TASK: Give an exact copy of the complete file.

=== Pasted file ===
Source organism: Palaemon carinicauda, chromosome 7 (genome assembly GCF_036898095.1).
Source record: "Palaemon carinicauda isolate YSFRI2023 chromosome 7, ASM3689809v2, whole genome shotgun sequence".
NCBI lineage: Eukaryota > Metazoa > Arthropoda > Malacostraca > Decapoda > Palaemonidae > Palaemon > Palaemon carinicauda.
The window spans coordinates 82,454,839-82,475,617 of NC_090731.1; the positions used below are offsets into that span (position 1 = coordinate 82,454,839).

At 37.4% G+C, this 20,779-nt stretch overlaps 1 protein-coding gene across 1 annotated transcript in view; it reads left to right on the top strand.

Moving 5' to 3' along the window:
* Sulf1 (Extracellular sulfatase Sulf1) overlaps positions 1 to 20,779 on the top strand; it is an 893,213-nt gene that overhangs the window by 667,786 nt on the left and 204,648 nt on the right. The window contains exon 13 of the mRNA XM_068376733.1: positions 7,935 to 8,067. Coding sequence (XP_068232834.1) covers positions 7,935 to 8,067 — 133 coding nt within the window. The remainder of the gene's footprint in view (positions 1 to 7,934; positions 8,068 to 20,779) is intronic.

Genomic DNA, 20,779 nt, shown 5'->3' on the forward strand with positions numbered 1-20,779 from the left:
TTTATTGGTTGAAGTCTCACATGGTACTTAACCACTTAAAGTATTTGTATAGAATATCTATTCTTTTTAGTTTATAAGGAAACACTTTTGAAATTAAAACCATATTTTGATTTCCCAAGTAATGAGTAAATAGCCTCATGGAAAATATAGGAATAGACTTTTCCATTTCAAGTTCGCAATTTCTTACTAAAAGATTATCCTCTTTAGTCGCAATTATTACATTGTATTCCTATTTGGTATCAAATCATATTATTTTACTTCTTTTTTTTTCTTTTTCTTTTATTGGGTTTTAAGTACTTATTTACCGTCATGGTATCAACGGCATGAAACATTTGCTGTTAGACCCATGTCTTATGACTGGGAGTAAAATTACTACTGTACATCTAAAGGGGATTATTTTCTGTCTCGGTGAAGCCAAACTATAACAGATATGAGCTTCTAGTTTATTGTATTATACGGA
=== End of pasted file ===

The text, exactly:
Source organism: Palaemon carinicauda, chromosome 7 (genome assembly GCF_036898095.1).
Source record: "Palaemon carinicauda isolate YSFRI2023 chromosome 7, ASM3689809v2, whole genome shotgun sequence".
NCBI lineage: Eukaryota > Metazoa > Arthropoda > Malacostraca > Decapoda > Palaemonidae > Palaemon > Palaemon carinicauda.
The window spans coordinates 82,454,839-82,475,617 of NC_090731.1; the positions used below are offsets into that span (position 1 = coordinate 82,454,839).

At 37.4% G+C, this 20,779-nt stretch overlaps 1 protein-coding gene across 1 annotated transcript in view; it reads left to right on the top strand.

Moving 5' to 3' along the window:
* Sulf1 (Extracellular sulfatase Sulf1) overlaps positions 1 to 20,779 on the top strand; it is an 893,213-nt gene that overhangs the window by 667,786 nt on the left and 204,648 nt on the right. The window contains exon 13 of the mRNA XM_068376733.1: positions 7,935 to 8,067. Coding sequence (XP_068232834.1) covers positions 7,935 to 8,067 — 133 coding nt within the window. The remainder of the gene's footprint in view (positions 1 to 7,934; positions 8,068 to 20,779) is intronic.

Genomic DNA, 20,779 nt, shown 5'->3' on the forward strand with positions numbered 1-20,779 from the left:
TTTATTGGTTGAAGTCTCACATGGTACTTAACCACTTAAAGTATTTGTATAGAATATCTATTCTTTTTAGTTTATAAGGAAACACTTTTGAAATTAAAACCATATTTTGATTTCCCAAGTAATGAGTAAATAGCCTCATGGAAAATATAGGAATAGACTTTTCCATTTCAAGTTCGCAATTTCTTACTAAAAGATTATCCTCTTTAGTCGCAATTATTACATTGTATTCCTATTTGGTATCAAATCATATTATTTTACTTCTTTTTTTTTCTTTTTCTTTTATTGGGTTTTAAGTACTTATTTACCGTCATGGTATCAACGGCATGAAACATTTGCTGTTAGACCCATGTCTTATGACTGGGAGTAAAATTACTACTGTACATCTAAAGGGGATTATTTTCTGTCTCGGTGAAGCCAAACTATAACAGATATGAGCTTCTAGTTTATTGTATTATACGGA